(Bloomberg) -- Boris Johnson faces mounting pressure to submit to public scrutiny, after his rival in the race to be U.K. prime minister tried to turn questions about the front-runner’s character to his advantage.
Foreign Secretary Jeremy Hunt, the underdog candidate in the contest to lead the ruling Conservative Party, called on Johnson to take part in more media interviews and debates after he refused to answer questions this weekend about a noisy row with his partner that brought police to a London house.
"A new prime minister needs the legitimacy of having made his arguments publicly and having them subjected to scrutiny," Hunt wrote in the Times on Monday. "Only then can you walk through the front door of No 10 with your head held high instead of slinking through the back door, which is what Boris appears to want."
The furor has thrown open a race that was previously expected to be more of a coronation than a contest. A poll published Sunday showed Johnson’s lead among Conservatives shrinking in the days following the domestic incident, and fellow lawmakers took to the media to demand he provide reassurances about what happened.
The two candidates are crisscrossing Britain before a Tory membership ballot in July that’ll point the way to Prime Minister Theresa May’s replacement. In a contest dominated by Brexit, the pair are making their appeal with alternative visions.
Hunt, who voted to remain in the European Union in 2016 but now says he backs leaving, is open to delaying exit day if it helps deliver a deal and an orderly departure. Johnson, however, says the U.K. must and will leave on Oct. 31 -- a message he reiterated in his Daily Telegraph column Monday.
Hunt said on Twitter late on Sunday: “I have no interest in his personal life, but I do have a real problem with him avoiding public scrutiny.” He is set to be interviewed on ITV’s “Good Morning Britain,” with its host Piers Morgan challenging on Johnson to follow suit.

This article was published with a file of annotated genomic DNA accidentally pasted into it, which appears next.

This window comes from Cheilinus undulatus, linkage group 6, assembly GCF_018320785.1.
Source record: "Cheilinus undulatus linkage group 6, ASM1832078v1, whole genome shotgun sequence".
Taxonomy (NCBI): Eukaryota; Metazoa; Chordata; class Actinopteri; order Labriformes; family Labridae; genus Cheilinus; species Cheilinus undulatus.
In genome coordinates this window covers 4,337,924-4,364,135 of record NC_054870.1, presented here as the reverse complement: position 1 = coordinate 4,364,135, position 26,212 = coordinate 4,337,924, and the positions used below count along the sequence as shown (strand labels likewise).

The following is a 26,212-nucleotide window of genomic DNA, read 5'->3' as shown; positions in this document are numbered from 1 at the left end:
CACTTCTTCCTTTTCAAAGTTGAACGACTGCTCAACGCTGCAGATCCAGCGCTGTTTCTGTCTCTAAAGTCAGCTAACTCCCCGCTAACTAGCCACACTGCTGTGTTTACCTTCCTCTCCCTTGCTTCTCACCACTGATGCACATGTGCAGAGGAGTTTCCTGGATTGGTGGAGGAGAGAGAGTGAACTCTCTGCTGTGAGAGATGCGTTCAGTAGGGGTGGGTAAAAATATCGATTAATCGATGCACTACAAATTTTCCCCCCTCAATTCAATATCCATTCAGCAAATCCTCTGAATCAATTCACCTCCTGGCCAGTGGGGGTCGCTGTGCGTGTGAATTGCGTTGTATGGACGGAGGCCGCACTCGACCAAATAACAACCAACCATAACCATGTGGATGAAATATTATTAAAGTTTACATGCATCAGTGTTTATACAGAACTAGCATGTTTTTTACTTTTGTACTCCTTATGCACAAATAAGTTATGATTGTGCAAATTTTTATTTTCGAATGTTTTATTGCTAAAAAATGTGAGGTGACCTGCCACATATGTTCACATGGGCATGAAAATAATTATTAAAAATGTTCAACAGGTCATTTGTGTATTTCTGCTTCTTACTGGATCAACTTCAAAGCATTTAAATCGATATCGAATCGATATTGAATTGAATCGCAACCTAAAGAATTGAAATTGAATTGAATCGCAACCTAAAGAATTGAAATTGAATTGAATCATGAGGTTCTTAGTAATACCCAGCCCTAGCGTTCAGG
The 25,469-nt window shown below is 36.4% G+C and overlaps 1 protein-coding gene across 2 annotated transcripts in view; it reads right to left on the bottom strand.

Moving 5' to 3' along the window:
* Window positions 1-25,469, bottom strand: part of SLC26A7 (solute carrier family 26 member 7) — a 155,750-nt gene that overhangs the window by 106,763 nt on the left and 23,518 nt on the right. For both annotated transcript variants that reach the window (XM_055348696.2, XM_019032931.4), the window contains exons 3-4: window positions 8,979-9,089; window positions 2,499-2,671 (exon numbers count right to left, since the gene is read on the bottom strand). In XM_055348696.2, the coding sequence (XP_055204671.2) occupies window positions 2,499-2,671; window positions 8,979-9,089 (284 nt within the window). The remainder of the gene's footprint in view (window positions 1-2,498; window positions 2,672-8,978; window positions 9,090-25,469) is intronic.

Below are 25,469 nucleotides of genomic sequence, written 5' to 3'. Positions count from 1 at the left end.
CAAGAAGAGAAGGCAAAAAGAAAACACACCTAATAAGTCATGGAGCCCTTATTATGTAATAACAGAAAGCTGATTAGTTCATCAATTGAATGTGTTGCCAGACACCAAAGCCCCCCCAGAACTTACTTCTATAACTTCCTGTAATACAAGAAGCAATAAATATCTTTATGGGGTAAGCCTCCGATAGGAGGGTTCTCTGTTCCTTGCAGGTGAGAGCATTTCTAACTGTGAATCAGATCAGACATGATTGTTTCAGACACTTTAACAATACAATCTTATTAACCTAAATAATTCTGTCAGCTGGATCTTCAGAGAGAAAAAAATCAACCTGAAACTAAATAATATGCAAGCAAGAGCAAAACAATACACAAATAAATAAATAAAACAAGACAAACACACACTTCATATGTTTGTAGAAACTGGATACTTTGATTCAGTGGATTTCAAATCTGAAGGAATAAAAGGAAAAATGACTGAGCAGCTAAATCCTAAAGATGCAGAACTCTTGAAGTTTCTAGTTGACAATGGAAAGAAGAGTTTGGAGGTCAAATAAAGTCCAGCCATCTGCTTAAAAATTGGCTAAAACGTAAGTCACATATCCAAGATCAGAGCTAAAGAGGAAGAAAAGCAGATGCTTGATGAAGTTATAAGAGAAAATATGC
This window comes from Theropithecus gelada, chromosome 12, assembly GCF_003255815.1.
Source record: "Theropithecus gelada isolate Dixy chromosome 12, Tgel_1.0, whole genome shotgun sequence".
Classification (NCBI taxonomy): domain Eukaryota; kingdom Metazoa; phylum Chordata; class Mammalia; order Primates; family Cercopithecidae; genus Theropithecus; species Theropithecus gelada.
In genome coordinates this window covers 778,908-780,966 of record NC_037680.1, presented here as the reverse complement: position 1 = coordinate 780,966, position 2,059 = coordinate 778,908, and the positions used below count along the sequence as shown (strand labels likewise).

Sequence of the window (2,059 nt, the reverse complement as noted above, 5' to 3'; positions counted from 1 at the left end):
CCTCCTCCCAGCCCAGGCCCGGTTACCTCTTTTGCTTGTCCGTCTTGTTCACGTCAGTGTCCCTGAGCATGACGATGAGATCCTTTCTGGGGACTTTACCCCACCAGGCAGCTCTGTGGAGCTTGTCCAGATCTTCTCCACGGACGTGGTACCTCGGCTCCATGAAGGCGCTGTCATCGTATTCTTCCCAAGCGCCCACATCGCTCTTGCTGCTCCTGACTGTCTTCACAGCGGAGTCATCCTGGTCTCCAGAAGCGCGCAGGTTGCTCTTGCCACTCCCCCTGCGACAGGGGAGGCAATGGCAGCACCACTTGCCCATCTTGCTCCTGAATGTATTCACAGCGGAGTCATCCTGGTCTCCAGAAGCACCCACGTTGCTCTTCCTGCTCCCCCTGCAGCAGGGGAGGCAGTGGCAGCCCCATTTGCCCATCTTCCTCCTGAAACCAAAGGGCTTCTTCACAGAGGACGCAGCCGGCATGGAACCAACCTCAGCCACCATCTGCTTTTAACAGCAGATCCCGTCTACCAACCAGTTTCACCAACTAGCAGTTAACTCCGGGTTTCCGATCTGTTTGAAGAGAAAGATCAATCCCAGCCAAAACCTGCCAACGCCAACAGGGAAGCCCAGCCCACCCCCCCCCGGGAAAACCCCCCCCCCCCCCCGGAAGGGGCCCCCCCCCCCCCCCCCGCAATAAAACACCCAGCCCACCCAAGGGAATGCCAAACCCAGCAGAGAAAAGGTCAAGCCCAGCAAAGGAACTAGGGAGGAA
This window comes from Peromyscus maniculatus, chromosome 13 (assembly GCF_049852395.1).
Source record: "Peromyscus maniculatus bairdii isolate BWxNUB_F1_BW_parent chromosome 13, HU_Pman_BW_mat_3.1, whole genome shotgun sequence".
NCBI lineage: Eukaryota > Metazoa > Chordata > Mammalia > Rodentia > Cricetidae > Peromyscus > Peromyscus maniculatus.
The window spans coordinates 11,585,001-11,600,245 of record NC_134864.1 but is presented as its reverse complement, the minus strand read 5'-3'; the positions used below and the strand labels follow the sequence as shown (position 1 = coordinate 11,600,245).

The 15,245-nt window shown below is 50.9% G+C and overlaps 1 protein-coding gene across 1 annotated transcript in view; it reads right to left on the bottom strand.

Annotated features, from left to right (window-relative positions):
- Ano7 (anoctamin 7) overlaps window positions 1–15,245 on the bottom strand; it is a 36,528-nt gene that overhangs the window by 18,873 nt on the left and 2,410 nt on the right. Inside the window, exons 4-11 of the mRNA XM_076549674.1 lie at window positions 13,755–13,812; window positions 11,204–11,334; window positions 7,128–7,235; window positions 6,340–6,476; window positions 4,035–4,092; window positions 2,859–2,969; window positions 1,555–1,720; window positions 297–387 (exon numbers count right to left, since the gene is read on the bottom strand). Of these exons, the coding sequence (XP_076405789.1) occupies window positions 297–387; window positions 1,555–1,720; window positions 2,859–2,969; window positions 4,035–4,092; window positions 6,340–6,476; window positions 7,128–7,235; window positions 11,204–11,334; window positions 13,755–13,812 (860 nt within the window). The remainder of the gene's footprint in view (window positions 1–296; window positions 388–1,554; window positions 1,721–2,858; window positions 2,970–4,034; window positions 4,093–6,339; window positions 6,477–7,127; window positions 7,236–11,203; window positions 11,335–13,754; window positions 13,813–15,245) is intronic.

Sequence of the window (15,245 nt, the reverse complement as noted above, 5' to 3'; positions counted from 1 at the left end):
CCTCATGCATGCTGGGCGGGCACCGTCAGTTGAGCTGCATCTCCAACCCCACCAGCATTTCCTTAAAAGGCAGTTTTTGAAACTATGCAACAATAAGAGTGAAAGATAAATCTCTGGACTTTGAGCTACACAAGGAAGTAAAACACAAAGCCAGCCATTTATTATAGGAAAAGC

Police officers were called to the home Johnson shares with his partner Carrie Symonds early Friday, about six hours after his confirmation as front-runner in the race to succeed May.
While he drew cheers from Conservatives on Saturday as he dodged questions about the domestic incident, polling by Survation for the Mail on Sunday newspaper found that, among the general public, Hunt has now overtaken his rival in popularity.
Among those who identified as Conservative supporters, Johnson’s lead had narrowed since Thursday, it said. A separate ComRes survey of 510 Tory councillors for the Sunday Telegraph, however, showed 61% intended to vote for the former London mayor.
Conservative politicians are seeking greater clarity on the two candidates’ Brexit policies, as members who want to avoid a no-deal split are said to be considering options including quitting the party and mounting a rebellion to bring down the government.
The fear among some Tories in Parliament is that Johnson, in particular, will find himself boxed into a corner where he has to carry out his threat to leave without a deal. There has been talk of a vote of no-confidence in the government, potentially as soon as Johnson takes office in late July.
Read more: Tories Plot Against a Possible Johnson-Led No-Deal Brexit
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